Interview: Charming, Authentically Greek Alexis Georgoulis Debuts in ‘My Life in Ruins’

Printer-friendly versionPrinter-friendly versionE-mail page to friendE-mail page to friendPDF versionPDF version
No votes yet

CHICAGO – When Nia Vardalos, the bride in “My Big Fat Greek Wedding”, went to Greece to film her new release – “My Life in Ruins” – she also had to find a hunky Greek co-star. Enter Alexis Georgoulis, in his American film debut.

HollywoodChicago.com Oscarman Rating: 2.0/5.0
Rating: 2.0/5.0

An unknown who had done obscure Greek films and TV shows, Georgoulis is embracing and absorbing his lucky break.

In the opening week anticipation of My Life in Ruins, Georgoulis sat down and talked with HollywoodChicago.com.

“For me it was like a god came down to earth and said, ‘Would you like to do this?’” he recalled, laughing.

“I was giving a performance in a theater, and afterward a Greek casting director came to see me and asked me if I’d like to audition for an American movie,” he added. “I said why not, but in what language? He said English of course. Okay, I thought to myself, I have to learn English.”

Nia Vardalos and Alexis Georgoulis in ‘My Life in Ruins’
Nia Vardalos and Alexis Georgoulis in ‘My Life in Ruins’
Photo credit: Fox Searchlight Pictures

Nia Vardalos portrays Georgia, a Greek American professor who can neither find love nor a proper academic job while living in Athens. Working as a lowly bus tour guide through the ancient ruins of Greece, she even gets the short end of the stick with her customers, mostly boorish Americans and Europeans, including a rascally senior citizen named Irv (Richard Dreyfuss).

Alexis Georgoulis plays Poupi, the transforming bus driver who is smitten by Georgia. As they and their fellow travelers tour the ancient sites, mystical bonding begins to occur, with Irv leading the way with his special brand of optimism. Like the gods and goddesses of Greece, Georgia and Poupi have to co-mingle in their own special destiny.

Georgoulis described his anxiousness with being on an American-style movie set for the first time.

“The first day we were shooting a scene where Nia was checking out of the hotel and I had just shaved my beard,” he said. “I went behind her, I said ‘Kali Mera’, which is good morning in Greek. She was just suppose to ignore me. We did it once, okay, twice, three times…then Don [Petrie, the director] said once more for the actors.”

Petrie directed his actors to then improvise the next couple of takes. Alexis responded to a particular action by Vardalos.

“Nia looked at me straight in the eyes and kisses me,” he said. “Ah, I thought, this is improvisation.”

Alexis Georgoulis and Patrick McDonald, in Chicago on June 2nd, 2009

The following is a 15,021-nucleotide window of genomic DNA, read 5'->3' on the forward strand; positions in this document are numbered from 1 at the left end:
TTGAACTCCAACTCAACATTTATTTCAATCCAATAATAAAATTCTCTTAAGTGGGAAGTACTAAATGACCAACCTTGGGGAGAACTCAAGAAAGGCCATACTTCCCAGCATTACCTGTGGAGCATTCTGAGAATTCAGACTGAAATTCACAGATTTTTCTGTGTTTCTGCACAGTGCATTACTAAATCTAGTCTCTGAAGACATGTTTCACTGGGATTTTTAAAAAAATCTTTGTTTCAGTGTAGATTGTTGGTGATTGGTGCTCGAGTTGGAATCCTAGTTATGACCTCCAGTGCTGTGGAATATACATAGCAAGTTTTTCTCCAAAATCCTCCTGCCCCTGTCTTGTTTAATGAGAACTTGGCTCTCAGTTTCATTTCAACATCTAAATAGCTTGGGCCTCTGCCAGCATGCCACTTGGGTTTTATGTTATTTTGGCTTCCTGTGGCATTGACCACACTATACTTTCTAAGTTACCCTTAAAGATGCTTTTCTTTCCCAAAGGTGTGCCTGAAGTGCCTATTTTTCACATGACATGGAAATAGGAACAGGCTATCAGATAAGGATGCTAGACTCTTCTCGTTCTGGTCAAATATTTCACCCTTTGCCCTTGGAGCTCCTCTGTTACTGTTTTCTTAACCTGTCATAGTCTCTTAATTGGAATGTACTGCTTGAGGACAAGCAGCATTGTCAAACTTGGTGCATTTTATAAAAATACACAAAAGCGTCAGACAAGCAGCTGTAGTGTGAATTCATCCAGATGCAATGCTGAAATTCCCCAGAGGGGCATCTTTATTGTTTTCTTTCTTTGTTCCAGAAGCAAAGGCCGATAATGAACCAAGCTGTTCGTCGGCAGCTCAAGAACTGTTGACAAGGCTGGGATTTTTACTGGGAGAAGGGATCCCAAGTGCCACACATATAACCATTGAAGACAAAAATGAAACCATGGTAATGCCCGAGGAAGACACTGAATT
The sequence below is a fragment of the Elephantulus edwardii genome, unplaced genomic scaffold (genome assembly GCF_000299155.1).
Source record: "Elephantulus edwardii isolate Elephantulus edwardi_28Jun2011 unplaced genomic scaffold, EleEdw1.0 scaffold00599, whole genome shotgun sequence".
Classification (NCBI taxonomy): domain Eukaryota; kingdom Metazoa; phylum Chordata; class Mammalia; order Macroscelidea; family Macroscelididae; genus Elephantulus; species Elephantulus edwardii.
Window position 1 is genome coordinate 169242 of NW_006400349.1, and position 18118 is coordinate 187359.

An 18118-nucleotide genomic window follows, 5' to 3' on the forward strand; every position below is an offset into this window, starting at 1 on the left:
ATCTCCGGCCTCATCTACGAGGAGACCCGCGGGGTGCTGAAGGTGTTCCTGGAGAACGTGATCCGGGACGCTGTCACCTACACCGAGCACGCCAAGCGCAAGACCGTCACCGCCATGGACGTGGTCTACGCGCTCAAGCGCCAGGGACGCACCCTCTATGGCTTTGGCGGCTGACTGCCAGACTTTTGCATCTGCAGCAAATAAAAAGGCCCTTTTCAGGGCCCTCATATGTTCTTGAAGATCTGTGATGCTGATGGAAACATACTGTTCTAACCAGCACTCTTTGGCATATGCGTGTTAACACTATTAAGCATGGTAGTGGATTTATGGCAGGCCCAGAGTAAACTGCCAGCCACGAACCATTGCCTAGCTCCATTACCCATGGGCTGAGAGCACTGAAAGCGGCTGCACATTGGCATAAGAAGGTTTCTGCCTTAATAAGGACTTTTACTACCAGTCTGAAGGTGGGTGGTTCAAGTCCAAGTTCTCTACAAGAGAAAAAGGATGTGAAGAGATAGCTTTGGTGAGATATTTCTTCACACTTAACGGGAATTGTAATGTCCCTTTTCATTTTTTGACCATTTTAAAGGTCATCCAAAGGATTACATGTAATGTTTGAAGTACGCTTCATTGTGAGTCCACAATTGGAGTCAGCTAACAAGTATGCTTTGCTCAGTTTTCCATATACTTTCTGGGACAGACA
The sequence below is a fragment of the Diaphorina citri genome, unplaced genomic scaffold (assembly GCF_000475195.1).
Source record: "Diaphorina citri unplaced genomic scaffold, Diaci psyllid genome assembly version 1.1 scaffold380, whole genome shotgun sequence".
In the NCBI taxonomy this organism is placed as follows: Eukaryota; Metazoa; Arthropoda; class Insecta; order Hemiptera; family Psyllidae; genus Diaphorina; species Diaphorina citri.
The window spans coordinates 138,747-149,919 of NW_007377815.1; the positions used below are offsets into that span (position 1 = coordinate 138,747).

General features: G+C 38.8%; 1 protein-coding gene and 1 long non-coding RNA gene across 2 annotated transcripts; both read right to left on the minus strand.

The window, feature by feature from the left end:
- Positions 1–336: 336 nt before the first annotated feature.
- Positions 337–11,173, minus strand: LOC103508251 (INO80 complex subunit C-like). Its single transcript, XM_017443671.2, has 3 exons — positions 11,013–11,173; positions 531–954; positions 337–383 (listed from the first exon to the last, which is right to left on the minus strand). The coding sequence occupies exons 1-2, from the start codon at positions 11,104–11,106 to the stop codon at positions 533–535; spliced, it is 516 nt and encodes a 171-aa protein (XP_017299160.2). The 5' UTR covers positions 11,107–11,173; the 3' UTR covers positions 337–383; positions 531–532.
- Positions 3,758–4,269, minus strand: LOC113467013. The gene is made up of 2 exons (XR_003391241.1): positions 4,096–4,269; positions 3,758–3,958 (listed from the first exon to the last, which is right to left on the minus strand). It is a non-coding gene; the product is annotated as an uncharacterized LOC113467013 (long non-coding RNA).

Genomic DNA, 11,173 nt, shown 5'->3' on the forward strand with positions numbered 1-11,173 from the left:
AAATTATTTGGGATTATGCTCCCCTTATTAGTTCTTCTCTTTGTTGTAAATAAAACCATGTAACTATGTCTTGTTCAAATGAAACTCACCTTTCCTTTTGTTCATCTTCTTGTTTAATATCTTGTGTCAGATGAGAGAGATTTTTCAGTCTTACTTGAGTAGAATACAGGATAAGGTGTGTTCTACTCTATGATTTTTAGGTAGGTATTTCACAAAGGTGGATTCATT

Alexis Georgoulis and Patrick McDonald, in Chicago on June 2nd, 2009
Photo credit: Patrick McDonald, HollywoodChicago.com

“So I tried to give back, hugging her, kissing her, back and forth for about twenty minutes. Then Nia’s husband, Ian Gomez, got into the frame and started going ‘oh baby’ and I thought, what is going on here?”

It turned out that Vardalos and Petrie was playing a little prank on the newcomer.

“It was a way just to welcome me,” he remembered, laughing. “They treated me like a part of the family. They really helped me, especially Nia, to make me feel comfortable and loose as an actor.”

Even though it was an American movie production, the film was shot in Athens and the surrounding historic ruins. Georgoulis spoke about giving his fellow cast and crew members the red carpet treatment in his own country.

“I felt like the tour guide,” he said. “Not only around the ruins but in showing off Athens at night. I welcomed them like the Greeks of the ancient times. I felt like they were in my house and I wanted to be the greatest of hosts.”

And how did the film capture his native Greek culture?

“It doesn’t miss anything, but it also can’t show everything,” he reflected. “Greek culture is 2,500 years old, so there is an amalgamation of cultures and ethos. It picked up some aspects of our people and presented them in the film. And whatever you pick up, that’s how the Greeks are.”

Finally, the pragmatic Alexis Georgoulis, while excited for his first big break, mostly understands the journey and craft in his chosen profession.

“As an actor, I don’t have any specific roles I want to play. For me, every role has the same difficulty and the same challenge,” he concluded. “You just have to open yourself, let yourself feel and then express. This process is always the same and you always have to start from scratch.”

’My Life in Ruins’ features Nia Vardalos, Richard Dreyfuss, Alexis Georgoulis, Rachel Dratch and Ian Gomez, is directed by Donald Petrie, and opens June 4th. Check local theaters for film and showtimes.

HollywoodChicago.com staff writer Patrick McDonald

By PATRICK McDONALD
Staff Writer
HollywoodChicago.com
pat@hollywoodchicago.com


© 2009 Patrick McDonald, HollywoodChicago.com

User Login

Free Giveaway Mailing

TV, DVD, BLU-RAY & THEATER REVIEWS

  • Chicago Party Aunt

    CHICAGO – The funny meter of Netflix went off the scale last week, as the animated series “Chicago Party Aunt” made its debut on September 17th. What began as a Twitter account by comic actor Chris Witaske (who also provides his voice talent) has morphed into the cartoon adventures of Aunt Diane Dumbowski, her nephew Daniel, and an array of familiar Chicago-isms and characters.

  • Factory Theater, The

    CHICAGO – It’s time again for live theater in Chicago, and The Factory Theater – in anticipation of their 2021-22 Season – is launching “Quiet Please! It’s A Silent Auction,” an online silent auction through the month of August (the 1st-31st). An amazing array of goods and services are available for bidding, and can be accessed by clicking here.

Advertisement



HollywoodChicago.com on Twitter

archive

HollywoodChicago.com Top Ten Discussions
referendum
tracker